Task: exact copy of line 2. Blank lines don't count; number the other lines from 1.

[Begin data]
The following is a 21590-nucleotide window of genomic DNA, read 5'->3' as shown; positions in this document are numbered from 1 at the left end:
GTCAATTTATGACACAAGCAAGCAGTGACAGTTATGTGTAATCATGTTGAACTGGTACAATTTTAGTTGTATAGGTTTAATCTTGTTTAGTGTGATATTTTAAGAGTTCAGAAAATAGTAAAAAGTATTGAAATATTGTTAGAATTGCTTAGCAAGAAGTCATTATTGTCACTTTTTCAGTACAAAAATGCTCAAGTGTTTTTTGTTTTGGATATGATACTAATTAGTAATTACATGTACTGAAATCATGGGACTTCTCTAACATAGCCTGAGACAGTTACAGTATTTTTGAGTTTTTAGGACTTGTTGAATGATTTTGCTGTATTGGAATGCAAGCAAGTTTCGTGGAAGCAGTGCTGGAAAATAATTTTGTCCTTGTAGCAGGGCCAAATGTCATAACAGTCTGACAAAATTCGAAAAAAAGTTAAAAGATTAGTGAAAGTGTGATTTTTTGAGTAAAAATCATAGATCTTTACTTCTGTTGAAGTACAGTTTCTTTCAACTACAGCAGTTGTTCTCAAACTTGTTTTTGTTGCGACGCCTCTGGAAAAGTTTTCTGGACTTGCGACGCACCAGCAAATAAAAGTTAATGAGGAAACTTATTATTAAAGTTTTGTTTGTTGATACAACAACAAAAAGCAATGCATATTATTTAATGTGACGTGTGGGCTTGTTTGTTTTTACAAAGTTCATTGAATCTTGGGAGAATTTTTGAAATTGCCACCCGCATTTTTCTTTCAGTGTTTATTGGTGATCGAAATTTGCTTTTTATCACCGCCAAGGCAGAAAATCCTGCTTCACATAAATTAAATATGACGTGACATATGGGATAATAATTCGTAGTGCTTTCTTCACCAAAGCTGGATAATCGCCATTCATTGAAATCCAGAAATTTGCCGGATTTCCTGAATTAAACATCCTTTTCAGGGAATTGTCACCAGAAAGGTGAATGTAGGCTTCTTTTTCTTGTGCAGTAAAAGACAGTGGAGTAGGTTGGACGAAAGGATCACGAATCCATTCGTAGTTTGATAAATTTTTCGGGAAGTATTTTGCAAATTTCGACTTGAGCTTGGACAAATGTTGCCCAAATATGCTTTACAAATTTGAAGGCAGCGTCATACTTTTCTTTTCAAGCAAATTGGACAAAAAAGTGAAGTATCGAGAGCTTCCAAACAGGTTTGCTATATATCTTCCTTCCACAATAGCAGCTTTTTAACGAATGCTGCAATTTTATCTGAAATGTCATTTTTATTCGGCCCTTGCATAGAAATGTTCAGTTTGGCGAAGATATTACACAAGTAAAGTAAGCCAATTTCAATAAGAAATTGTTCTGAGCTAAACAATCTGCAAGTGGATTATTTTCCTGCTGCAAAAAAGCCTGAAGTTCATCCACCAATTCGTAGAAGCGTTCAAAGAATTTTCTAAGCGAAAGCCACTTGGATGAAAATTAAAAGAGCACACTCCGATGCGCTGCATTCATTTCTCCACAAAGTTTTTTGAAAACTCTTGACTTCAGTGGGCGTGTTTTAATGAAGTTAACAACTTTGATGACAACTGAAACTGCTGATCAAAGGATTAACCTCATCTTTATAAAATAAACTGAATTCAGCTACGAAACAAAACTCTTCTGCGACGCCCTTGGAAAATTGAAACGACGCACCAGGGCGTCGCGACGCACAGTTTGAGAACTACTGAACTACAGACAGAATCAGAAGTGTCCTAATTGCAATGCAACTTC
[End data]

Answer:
GTCAATTTATGACACAAGCAAGCAGTGACAGTTATGTGTAATCATGTTGAACTGGTACAATTTTAGTTGTATAGGTTTAATCTTGTTTAGTGTGATATTTTAAGAGTTCAGAAAATAGTAAAAAGTATTGAAATATTGTTAGAATTGCTTAGCAAGAAGTCATTATTGTCACTTTTTCAGTACAAAAATGCTCAAGTGTTTTTTGTTTTGGATATGATACTAATTAGTAATTACATGTACTGAAATCATGGGACTTCTCTAACATAGCCTGAGACAGTTACAGTATTTTTGAGTTTTTAGGACTTGTTGAATGATTTTGCTGTATTGGAATGCAAGCAAGTTTCGTGGAAGCAGTGCTGGAAAATAATTTTGTCCTTGTAGCAGGGCCAAATGTCATAACAGTCTGACAAAATTCGAAAAAAAGTTAAAAGATTAGTGAAAGTGTGATTTTTTGAGTAAAAATCATAGATCTTTACTTCTGTTGAAGTACAGTTTCTTTCAACTACAGCAGTTGTTCTCAAACTTGTTTTTGTTGCGACGCCTCTGGAAAAGTTTTCTGGACTTGCGACGCACCAGCAAATAAAAGTTAATGAGGAAACTTATTATTAAAGTTTTGTTTGTTGATACAACAACAAAAAGCAATGCATATTATTTAATGTGACGTGTGGGCTTGTTTGTTTTTACAAAGTTCATTGAATCTTGGGAGAATTTTTGAAATTGCCACCCGCATTTTTCTTTCAGTGTTTATTGGTGATCGAAATTTGCTTTTTATCACCGCCAAGGCAGAAAATCCTGCTTCACATAAATTAAATATGACGTGACATATGGGATAATAATTCGTAGTGCTTTCTTCACCAAAGCTGGATAATCGCCATTCATTGAAATCCAGAAATTTGCCGGATTTCCTGAATTAAACATCCTTTTCAGGGAATTGTCACCAGAAAGGTGAATGTAGGCTTCTTTTTCTTGTGCAGTAAAAGACAGTGGAGTAGGTTGGACGAAAGGATCACGAATCCATTCGTAGTTTGATAAATTTTTCGGGAAGTATTTTGCAAATTTCGACTTGAGCTTGGACAAATGTTGCCCAAATATGCTTTACAAATTTGAAGGCAGCGTCATACTTTTCTTTTCAAGCAAATTGGACAAAAAAGTGAAGTATCGAGAGCTTCCAAACAGGTTTGCTATATATCTTCCTTCCACAATAGCAGCTTTTTAACGAATGCTGCAATTTTATCTGAAATGTCATTTTTATTCGGCCCTTGCATAGAAATGTTCAGTTTGGCGAAGATATTACACAAGTAAAGTAAGCCAATTTCAATAAGAAATTGTTCTGAGCTAAACAATCTGCAAGTGGATTATTTTCCTGCTGCAAAAAAGCCTGAAGTTCATCCACCAATTCGTAGAAGCGTTCAAAGAATTTTCTAAGCGAAAGCCACTTGGATGAAAATTAAAAGAGCACACTCCGATGCGCTGCATTCATTTCTCCACAAAGTTTTTTGAAAACTCTTGACTTCAGTGGGCGTGTTTTAATGAAGTTAACAACTTTGATGACAACTGAAACTGCTGATCAAAGGATTAACCTCATCTTTATAAAATAAACTGAATTCAGCTACGAAACAAAACTCTTCTGCGACGCCCTTGGAAAATTGAAACGACGCACCAGGGCGTCGCGACGCACAGTTTGAGAACTACTGAACTACAGACAGAATCAGAAGTGTCCTAATTGCAATGCAACTTC